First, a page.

While your child is on the heart transplant list, our heart transplant coordinators will stay in touch with you between outpatient visits to provide updates, such as any changes in your child’s waiting list status or changes in their follow-up schedule. Your child will be seen for outpatient visits as needed depending on his or her condition, and may require additional treatments to support his or her heart while awaiting heart transplant. These treatments could include anticoagulants, intravenous medications or mechanical circulatory support (ventricular assist devices), etc.
The heart transplant surgeon and/or transplant cardiologist will be notified if a donor heart becomes available for your child. They will decide if additional information or tests are needed on the donor heart and determine if the heart is suitable for your child.
The heart transplant coordinator will contact you when a donor heart becomes available for your child. The coordinator will inform you of next steps, which could include remaining at home to preparing to come to the hospital, or you could be asked to come to the hospital as soon as possible.
While every effort is made to determine as early in the process as possible whether the donor heart is suitable for your child, it is possible that the transplant team may ultimately determine the available heart is not suitable. We understand this can be very disappointing for a family; however, our team is committed to providing our patients with the highest standard of care and will not proceed with a transplant if the donor heart is not the optimal heart for your child.
What to Expect After Transplant Surgery
First few days after heart transplantation
Immediately after surgery, your child will be transferred from the operating room to the cardiovascular intensive care unit (CVICU) to receive further care. The CVICU team includes pediatric cardiologists, heart surgeons, cardiac critical care physicians, respiratory therapists and other pediatric experts who care for our patients after surgery. In the CVICU, your child will recover from the surgery and begin treatment with any needed medications to prevent rejection of the donor heart. Your child will most likely remain in bed and will be able to eat or drink by mouth in the first few days after the transplant.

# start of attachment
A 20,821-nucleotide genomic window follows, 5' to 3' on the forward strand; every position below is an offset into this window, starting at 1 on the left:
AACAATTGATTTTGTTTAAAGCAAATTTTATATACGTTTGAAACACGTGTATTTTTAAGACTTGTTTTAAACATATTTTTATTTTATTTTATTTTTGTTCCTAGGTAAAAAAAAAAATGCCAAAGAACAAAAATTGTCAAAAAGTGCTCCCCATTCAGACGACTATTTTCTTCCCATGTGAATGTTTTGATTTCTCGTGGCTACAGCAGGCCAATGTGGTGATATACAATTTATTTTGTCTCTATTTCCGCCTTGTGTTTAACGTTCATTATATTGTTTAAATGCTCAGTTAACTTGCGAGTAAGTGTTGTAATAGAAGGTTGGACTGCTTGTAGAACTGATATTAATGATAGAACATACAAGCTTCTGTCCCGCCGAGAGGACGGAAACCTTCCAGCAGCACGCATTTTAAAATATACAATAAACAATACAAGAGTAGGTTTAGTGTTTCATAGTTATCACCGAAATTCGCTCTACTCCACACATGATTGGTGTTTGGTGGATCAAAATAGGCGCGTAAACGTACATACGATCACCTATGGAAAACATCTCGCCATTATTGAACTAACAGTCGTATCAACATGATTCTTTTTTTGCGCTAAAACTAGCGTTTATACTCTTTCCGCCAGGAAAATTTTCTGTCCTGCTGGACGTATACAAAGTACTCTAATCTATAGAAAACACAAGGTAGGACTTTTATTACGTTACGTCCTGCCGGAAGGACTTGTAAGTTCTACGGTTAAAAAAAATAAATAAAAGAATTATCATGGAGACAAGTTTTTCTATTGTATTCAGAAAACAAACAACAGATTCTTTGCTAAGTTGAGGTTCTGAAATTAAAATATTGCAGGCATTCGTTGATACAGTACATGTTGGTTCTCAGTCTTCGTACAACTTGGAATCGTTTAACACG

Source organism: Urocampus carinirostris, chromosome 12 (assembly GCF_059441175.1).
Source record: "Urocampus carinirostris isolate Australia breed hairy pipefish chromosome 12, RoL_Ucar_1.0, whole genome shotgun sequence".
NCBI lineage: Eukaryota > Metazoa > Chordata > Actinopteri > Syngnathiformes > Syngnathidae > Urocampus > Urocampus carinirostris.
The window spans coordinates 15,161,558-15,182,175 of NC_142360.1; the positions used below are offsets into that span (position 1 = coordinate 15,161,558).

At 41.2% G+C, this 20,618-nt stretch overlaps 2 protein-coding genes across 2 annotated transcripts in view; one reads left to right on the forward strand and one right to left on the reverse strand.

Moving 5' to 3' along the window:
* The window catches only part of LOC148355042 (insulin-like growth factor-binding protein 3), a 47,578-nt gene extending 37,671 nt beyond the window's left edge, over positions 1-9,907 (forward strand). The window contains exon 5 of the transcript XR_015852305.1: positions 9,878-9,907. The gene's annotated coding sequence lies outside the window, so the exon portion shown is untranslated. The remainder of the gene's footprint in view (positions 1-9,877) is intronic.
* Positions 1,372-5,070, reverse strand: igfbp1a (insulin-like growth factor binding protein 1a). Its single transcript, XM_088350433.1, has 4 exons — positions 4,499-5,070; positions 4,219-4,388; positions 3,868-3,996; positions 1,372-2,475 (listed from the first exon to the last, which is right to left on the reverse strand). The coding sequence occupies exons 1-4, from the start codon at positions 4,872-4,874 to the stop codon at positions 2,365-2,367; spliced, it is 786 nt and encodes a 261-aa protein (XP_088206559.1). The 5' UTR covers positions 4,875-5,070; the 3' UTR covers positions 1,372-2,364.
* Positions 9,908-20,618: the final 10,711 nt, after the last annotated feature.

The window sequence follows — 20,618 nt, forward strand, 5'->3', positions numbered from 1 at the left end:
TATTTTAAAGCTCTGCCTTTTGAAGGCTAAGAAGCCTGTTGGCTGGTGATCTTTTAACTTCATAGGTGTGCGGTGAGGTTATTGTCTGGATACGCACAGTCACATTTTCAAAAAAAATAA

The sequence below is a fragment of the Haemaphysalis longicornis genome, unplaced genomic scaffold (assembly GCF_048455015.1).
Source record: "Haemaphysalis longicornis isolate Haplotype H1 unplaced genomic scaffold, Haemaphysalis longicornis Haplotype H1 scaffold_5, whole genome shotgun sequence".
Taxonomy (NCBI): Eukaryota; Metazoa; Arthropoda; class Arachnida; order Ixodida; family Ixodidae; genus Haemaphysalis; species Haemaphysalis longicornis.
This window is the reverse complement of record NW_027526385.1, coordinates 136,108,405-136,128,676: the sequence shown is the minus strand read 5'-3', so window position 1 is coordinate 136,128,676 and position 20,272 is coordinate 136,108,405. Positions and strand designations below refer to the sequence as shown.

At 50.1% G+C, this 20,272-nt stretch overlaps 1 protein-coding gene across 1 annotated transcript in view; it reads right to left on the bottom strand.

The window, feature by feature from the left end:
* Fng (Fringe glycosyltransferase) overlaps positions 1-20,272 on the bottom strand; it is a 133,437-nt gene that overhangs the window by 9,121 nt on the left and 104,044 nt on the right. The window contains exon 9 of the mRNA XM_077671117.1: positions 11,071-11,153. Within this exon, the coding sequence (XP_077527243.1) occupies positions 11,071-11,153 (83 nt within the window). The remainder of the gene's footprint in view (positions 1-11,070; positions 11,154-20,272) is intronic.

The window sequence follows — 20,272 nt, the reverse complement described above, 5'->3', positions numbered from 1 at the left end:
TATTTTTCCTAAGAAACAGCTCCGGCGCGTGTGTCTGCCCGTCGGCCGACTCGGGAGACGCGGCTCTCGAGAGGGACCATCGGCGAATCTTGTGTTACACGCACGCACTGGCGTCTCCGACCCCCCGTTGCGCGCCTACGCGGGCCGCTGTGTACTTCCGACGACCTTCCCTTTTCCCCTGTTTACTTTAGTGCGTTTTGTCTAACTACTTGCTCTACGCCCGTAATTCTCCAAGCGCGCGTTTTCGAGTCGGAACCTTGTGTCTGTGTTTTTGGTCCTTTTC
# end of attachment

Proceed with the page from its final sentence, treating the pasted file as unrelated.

Preparing for Discharge from the Hospital
Most of our patients are able to leave the hospital within four weeks after transplant. Our team helps your child and family become comfortable and confident with the medications and self-care that are needed after a heart transplant.
Several days before your child is discharged, we will review your child’s medications with you, including dosage amounts, a schedule for giving the medications, and how to keep track of the medications after leaving the hospital. Prescriptions for your child’s medications may be filled by the Johns Hopkins All Children’s Retail Pharmacy or your local outside retail pharmacy a few days before discharge. This will provide you enough time to practice measuring doses and to become comfortable with giving your child his or her medications before leaving the hospital.
We will review complete information about your child’s follow-up visits and any signs of possible issues your child may experience after transplant that you should be aware of before discharge. The immediate risks of transplantation include rejection, infection the risks associated with open-heart surgery, and may be increased based on your child's clinical condition before heart transplant.
Follow-Up Care After Heart Transplant
The transplant coordinators arrange follow-up clinic visits, lab work, echocardiograms, and heart catheterization with biopsies, as well as assist with other needs. We can also help coordinate temporary homeschooling for your child after you return home. In addition to coordinating your child’s medications, we also help our patient’s primary care physicians understand the special healthcare needs of post-transplant patients to ensure continuity of care.
Outpatient visits at Johns Hopkins All Children’s Hospital take place very frequently during the first year, and then gradually transition to just a few visits per year. The goal is for our transplant patients to become healthy and independent adults.
Heart Transplant Follow-Up Clinic Location
We provide outpatient care in our Transplant Follow-up Clinics in the Outpatient Care Center located across the street from the main hospital on the St. Petersburg campus. Between clinic visits, lab testing and other diagnostic tests may be performed at several of our Outpatient Care locations.
Patient and Family Support
Learn more about how we work to support your child and family during all stages of your child’s treatment.
Meet Our Team
Meet the heart transplant specialists providing care to our patients.
For more information or to make an appointment, please call us.
A little more than a year after needing a heart transplant, 15-year-old Wilfre is back on the soccer field.
Six-year-old Ananya arrived at Johns Hopkins All Children’s Hospital on a ventilator. With expert care from the team in the Heart Institute, she left the hospital 76 days later with a new heart, and hugs and smiles for her care team.